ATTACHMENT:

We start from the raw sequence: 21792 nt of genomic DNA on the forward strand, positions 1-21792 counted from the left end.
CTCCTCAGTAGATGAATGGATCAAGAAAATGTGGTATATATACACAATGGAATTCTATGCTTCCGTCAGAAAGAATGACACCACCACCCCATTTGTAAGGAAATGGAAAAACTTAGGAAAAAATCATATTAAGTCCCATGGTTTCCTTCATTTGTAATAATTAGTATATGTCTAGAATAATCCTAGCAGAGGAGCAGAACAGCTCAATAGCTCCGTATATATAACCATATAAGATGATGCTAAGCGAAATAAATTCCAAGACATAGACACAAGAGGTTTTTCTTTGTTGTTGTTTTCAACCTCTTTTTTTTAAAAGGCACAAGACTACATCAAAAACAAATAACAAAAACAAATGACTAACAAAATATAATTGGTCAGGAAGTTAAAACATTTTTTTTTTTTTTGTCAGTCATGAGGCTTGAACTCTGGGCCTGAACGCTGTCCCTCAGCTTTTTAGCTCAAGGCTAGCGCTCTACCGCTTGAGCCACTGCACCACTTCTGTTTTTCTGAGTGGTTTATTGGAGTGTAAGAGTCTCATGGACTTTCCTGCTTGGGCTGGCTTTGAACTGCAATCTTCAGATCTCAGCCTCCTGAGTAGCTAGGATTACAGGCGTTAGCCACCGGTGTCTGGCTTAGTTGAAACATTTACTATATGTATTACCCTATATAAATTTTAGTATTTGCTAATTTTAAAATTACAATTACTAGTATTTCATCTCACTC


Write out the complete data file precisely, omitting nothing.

We start from the raw sequence: 21792 nt of genomic DNA on the forward strand, positions 1-21792 counted from the left end.
CTCCTCAGTAGATGAATGGATCAAGAAAATGTGGTATATATACACAATGGAATTCTATGCTTCCGTCAGAAAGAATGACACCACCACCCCATTTGTAAGGAAATGGAAAAACTTAGGAAAAAATCATATTAAGTCCCATGGTTTCCTTCATTTGTAATAATTAGTATATGTCTAGAATAATCCTAGCAGAGGAGCAGAACAGCTCAATAGCTCCGTATATATAACCATATAAGATGATGCTAAGCGAAATAAATTCCAAGACATAGACACAAGAGGTTTTTCTTTGTTGTTGTTTTCAACCTCTTTTTTTTAAAAGGCACAAGACTACATCAAAAACAAATAACAAAAACAAATGACTAACAAAATATAATTGGTCAGGAAGTTAAAACATTTTTTTTTTTTTTGTCAGTCATGAGGCTTGAACTCTGGGCCTGAACGCTGTCCCTCAGCTTTTTAGCTCAAGGCTAGCGCTCTACCGCTTGAGCCACTGCACCACTTCTGTTTTTCTGAGTGGTTTATTGGAGTGTAAGAGTCTCATGGACTTTCCTGCTTGGGCTGGCTTTGAACTGCAATCTTCAGATCTCAGCCTCCTGAGTAGCTAGGATTACAGGCGTTAGCCACCGGTGTCTGGCTTAGTTGAAACATTTACTATATGTATTACCCTATATAAATTTTAGTATTTGCTAATTTTAAAATTACAATTACTAGTATTTCATCTCACTC